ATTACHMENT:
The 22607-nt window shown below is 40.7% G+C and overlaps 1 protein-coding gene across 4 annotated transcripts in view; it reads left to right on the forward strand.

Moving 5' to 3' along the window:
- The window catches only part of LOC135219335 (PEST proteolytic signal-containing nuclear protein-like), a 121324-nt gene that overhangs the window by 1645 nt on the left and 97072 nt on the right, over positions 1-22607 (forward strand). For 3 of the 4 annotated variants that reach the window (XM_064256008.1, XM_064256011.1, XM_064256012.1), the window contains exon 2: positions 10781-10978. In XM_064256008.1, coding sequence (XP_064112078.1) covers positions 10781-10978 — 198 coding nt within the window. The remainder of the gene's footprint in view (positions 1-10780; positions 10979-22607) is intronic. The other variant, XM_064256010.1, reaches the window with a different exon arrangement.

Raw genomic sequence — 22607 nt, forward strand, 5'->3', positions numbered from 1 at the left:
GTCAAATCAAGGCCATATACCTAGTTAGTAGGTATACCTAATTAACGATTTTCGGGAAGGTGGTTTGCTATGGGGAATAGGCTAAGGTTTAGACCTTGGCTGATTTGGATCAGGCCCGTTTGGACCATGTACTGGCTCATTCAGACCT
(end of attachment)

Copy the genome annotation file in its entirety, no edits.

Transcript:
The 22607-nt window shown below is 40.7% G+C and overlaps 1 protein-coding gene across 4 annotated transcripts in view; it reads left to right on the forward strand.

Moving 5' to 3' along the window:
- The window catches only part of LOC135219335 (PEST proteolytic signal-containing nuclear protein-like), a 121324-nt gene that overhangs the window by 1645 nt on the left and 97072 nt on the right, over positions 1-22607 (forward strand). For 3 of the 4 annotated variants that reach the window (XM_064256008.1, XM_064256011.1, XM_064256012.1), the window contains exon 2: positions 10781-10978. In XM_064256008.1, coding sequence (XP_064112078.1) covers positions 10781-10978 — 198 coding nt within the window. The remainder of the gene's footprint in view (positions 1-10780; positions 10979-22607) is intronic. The other variant, XM_064256010.1, reaches the window with a different exon arrangement.

Raw genomic sequence — 22607 nt, forward strand, 5'->3', positions numbered from 1 at the left:
GTCAAATCAAGGCCATATACCTAGTTAGTAGGTATACCTAATTAACGATTTTCGGGAAGGTGGTTTGCTATGGGGAATAGGCTAAGGTTTAGACCTTGGCTGATTTGGATCAGGCCCGTTTGGACCATGTACTGGCTCATTCAGACCT